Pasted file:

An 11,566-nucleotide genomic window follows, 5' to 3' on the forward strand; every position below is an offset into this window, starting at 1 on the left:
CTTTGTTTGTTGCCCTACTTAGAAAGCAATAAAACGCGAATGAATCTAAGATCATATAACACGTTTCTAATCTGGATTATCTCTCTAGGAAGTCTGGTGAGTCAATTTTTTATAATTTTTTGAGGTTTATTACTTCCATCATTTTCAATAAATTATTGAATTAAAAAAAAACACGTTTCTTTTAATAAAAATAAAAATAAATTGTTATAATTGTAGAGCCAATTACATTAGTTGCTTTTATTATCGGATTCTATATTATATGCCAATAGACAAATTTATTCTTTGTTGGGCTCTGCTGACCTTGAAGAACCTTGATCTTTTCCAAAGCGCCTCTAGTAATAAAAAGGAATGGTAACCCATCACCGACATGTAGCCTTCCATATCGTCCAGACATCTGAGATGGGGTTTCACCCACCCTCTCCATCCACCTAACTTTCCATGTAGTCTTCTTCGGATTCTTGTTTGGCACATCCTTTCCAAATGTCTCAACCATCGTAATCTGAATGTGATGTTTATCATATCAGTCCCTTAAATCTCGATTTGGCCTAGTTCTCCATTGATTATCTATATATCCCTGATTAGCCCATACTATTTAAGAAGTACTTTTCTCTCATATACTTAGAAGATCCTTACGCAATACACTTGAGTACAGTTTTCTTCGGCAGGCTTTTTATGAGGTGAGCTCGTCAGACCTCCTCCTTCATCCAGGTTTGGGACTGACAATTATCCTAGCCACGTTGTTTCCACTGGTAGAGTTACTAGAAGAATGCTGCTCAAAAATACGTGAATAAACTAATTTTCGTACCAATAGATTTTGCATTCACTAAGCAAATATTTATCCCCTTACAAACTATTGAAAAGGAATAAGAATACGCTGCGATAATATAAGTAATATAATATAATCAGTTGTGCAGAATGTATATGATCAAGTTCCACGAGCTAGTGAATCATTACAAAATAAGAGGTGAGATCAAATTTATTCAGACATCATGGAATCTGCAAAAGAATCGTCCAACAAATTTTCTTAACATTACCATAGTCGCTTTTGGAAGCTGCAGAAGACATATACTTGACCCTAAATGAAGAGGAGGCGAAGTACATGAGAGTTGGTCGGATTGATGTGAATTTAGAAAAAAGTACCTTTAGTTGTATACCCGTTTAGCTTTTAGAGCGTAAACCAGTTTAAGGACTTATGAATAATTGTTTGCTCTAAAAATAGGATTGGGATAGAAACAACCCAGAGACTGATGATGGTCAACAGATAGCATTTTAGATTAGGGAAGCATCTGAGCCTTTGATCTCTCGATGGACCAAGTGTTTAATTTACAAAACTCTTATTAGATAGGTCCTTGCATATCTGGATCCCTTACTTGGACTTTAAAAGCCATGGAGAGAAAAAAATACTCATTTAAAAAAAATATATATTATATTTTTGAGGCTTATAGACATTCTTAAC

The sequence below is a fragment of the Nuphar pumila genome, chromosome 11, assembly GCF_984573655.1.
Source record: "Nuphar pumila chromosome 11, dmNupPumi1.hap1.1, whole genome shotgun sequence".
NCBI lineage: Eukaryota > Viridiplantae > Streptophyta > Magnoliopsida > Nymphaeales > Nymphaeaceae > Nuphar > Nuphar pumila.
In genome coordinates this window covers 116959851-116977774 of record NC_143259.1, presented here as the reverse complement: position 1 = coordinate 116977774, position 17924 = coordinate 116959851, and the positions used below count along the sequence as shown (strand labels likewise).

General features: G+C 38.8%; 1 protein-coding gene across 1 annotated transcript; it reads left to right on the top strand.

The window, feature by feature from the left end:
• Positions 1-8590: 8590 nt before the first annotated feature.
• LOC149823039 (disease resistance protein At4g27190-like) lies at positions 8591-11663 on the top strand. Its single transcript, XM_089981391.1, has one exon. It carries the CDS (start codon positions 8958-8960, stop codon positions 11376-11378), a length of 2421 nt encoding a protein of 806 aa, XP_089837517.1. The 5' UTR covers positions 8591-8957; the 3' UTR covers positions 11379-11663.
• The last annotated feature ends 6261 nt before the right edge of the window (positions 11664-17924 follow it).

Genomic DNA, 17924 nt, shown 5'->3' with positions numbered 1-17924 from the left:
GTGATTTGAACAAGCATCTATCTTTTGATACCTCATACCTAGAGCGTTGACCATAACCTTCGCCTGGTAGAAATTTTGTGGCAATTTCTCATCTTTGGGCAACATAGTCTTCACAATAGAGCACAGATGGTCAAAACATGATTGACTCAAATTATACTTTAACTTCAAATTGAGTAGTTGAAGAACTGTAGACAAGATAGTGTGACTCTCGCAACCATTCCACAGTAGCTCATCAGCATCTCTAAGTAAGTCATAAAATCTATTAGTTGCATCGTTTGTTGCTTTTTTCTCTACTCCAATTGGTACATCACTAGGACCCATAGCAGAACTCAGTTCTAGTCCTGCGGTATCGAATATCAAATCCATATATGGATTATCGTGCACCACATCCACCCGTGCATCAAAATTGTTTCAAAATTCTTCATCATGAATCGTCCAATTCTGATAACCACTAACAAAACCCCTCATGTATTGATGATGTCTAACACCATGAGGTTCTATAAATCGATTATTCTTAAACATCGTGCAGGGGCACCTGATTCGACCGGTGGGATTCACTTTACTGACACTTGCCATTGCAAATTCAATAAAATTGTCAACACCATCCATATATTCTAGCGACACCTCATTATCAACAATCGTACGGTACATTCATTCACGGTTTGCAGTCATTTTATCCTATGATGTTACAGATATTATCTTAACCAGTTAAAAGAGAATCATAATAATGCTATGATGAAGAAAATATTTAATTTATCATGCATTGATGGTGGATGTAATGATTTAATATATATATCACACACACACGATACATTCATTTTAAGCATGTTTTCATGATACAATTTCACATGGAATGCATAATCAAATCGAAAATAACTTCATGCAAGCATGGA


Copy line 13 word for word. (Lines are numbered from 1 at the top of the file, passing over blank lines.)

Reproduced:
GTGATTTGAACAAGCATCTATCTTTTGATACCTCATACCTAGAGCGTTGACCATAACCTTCGCCTGGTAGAAATTTTGTGGCAATTTCTCATCTTTGGGCAACATAGTCTTCACAATAGAGCACAGATGGTCAAAACATGATTGACTCAAATTATACTTTAACTTCAAATTGAGTAGTTGAAGAACTGTAGACAAGATAGTGTGACTCTCGCAACCATTCCACAGTAGCTCATCAGCATCTCTAAGTAAGTCATAAAATCTATTAGTTGCATCGTTTGTTGCTTTTTTCTCTACTCCAATTGGTACATCACTAGGACCCATAGCAGAACTCAGTTCTAGTCCTGCGGTATCGAATATCAAATCCATATATGGATTATCGTGCACCACATCCACCCGTGCATCAAAATTGTTTCAAAATTCTTCATCATGAATCGTCCAATTCTGATAACCACTAACAAAACCCCTCATGTATTGATGATGTCTAACACCATGAGGTTCTATAAATCGATTATTCTTAAACATCGTGCAGGGGCACCTGATTCGACCGGTGGGATTCACTTTACTGACACTTGCCATTGCAAATTCAATAAAATTGTCAACACCATCCATATATTCTAGCGACACCTCATTATCAACAATCGTACGGTACATTCATTCACGGTTTGCAGTCATTTTATCCTATGATGTTACAGATATTATCTTAACCAGTTAAAAGAGAATCATAATAATGCTATGATGAAGAAAATATTTAATTTATCATGCATTGATGGTGGATGTAATGATTTAATATATATATCACACACACACGATACATTCATTTTAAGCATGTTTTCATGATACAATTTCACATGGAATGCATAATCAAATCGAAAATAACTTCATGCAAGCATGGA